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"The World in 1914"

Ernest F. Hollings Special Collections Library
Aug 7, 2014 - Dec 12, 2014

Irvin Department of Rare Books and Special Collections Gallery

In the spring of 1914, the possibility of a global war centered on the European
continent was practically nonexistent. Each major European power had domestic issues
to contend with that were far more pressing.

Great Britain was on the verge of civil war. A growing insurrection of Protestants in
Northern Ireland rebelled against the government’s proposed adoption of Irish Home
Rule from Dublin. In London and other major English cities, numerous incidents of
direct action (or domestic terrorism) by militant suffragists had police and government
officials on edge. Activists entered the National Gallery and Royal Academy on multiple
occasions to slash paintings in protest against the treatment of their fellow suffragists in
prison. Later that spring, bombs were placed in Westminster Abbey, in railway stations,
piers, sports pavilions, and churches.

In France, Jean Juarès, the most prominent anti-war socialist in Europe, narrowly
missed being appointed foreign minister in July. Had this happened, later that summer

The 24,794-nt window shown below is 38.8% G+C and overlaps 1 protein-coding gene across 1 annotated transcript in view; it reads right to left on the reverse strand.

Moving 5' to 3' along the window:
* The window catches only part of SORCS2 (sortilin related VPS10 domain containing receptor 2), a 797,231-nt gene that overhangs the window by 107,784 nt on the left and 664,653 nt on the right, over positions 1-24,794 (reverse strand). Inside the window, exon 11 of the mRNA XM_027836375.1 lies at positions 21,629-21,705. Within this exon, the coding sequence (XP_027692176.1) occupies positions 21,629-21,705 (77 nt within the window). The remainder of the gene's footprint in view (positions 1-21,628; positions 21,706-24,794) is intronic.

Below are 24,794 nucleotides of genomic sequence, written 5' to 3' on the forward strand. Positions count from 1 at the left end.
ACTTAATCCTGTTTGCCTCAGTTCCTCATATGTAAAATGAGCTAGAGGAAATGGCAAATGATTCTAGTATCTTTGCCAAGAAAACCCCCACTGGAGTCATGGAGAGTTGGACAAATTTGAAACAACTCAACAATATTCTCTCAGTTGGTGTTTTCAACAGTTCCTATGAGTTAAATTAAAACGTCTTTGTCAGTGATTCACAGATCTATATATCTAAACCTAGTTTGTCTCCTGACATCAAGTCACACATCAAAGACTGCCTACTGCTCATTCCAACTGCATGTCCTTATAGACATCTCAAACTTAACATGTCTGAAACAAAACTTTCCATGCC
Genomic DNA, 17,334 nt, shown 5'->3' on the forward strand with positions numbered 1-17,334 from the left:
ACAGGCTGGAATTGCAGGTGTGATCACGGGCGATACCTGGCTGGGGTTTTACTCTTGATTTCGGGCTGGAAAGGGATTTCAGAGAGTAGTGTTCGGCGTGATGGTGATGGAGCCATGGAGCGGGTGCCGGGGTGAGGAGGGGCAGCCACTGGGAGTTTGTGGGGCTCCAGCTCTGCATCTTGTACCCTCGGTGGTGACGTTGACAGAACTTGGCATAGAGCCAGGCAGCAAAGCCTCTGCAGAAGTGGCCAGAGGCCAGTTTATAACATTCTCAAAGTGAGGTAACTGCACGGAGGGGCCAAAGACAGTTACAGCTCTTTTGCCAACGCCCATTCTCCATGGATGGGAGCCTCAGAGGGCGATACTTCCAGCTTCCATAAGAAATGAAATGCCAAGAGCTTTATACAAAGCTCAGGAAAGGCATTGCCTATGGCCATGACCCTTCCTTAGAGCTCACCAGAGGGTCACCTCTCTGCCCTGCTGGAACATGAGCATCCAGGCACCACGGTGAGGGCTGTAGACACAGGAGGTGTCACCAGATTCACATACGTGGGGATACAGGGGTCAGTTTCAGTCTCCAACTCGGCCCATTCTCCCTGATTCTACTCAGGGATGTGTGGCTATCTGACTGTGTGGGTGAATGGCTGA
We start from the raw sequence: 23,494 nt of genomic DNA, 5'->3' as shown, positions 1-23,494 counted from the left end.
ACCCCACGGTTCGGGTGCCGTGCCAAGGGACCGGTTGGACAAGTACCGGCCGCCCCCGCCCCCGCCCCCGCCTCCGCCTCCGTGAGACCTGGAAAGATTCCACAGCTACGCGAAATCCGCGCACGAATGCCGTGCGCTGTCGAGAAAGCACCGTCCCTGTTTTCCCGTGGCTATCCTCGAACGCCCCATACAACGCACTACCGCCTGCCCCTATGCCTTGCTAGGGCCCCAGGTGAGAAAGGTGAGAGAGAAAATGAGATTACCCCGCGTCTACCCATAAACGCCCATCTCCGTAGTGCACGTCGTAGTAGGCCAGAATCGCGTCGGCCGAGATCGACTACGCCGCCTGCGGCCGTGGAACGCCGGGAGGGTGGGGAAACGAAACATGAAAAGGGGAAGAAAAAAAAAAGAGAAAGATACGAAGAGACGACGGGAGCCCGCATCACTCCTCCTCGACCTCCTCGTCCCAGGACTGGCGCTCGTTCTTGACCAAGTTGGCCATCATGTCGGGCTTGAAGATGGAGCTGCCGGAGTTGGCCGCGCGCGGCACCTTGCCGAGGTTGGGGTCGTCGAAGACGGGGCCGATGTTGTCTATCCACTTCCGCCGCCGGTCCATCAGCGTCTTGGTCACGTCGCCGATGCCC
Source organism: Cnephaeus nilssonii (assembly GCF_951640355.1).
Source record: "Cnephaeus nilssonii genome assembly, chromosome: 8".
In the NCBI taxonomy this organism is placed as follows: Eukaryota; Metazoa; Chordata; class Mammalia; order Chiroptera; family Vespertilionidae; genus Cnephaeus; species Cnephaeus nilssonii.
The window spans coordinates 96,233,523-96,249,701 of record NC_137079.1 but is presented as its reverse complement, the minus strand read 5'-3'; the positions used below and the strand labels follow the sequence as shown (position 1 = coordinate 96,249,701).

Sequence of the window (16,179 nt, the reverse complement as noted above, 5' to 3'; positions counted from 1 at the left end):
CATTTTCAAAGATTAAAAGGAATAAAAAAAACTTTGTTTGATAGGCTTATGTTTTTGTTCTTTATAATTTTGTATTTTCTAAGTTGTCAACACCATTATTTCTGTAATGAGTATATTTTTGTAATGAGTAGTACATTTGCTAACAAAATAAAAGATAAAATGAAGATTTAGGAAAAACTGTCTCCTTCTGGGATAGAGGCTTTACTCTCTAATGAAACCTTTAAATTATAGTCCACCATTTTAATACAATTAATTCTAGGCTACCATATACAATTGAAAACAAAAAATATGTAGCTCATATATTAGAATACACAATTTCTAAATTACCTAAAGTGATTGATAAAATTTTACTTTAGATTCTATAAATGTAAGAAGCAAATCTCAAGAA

France may have delayed war by leading a group of nations to appease Germany,
preventing its invasion of Belgium and attack on France.

In North America, Mexico was in the midst of revolution. The United States
government had, at first, armed Mexican peasants coalescing under Pancho Villa, the
only time the United States actively supported a popular revolution in Latin America.
But in a headline from the summer of 1914, an American magazine bluntly asked, in
language that echoes contemporary foreign policy, “What Are We Doing in Mexico?”
This exhibition looks at these events, and more, in an attempt to understand the
world situation one hundred years ago. With advances in technology, the arts, and more
progressive social mores, the year 1914 is “modern” in many aspects, and can seem
quite similar to today. Yet the globe of 1914 was also dominated by a small number of
imperial powers whose empires had been built up over centuries, and irretrievably bound
by soon-to-be-obsolete nineteenth-century traditions. The exhibition also looks at the
mixed feelings of nationalistic excitement and global hesitation that arose out of the
declarations of war in August. It documents some of the first mobilizations and traces
the first months of the war, culminating with the “Christmas Truce” and the end-of year
realization in December 1914 that the troops would not be coming home anytime
soon.

For more information, contact Jeffrey Makala, 803-777-0296, or makalaj@sc.edu.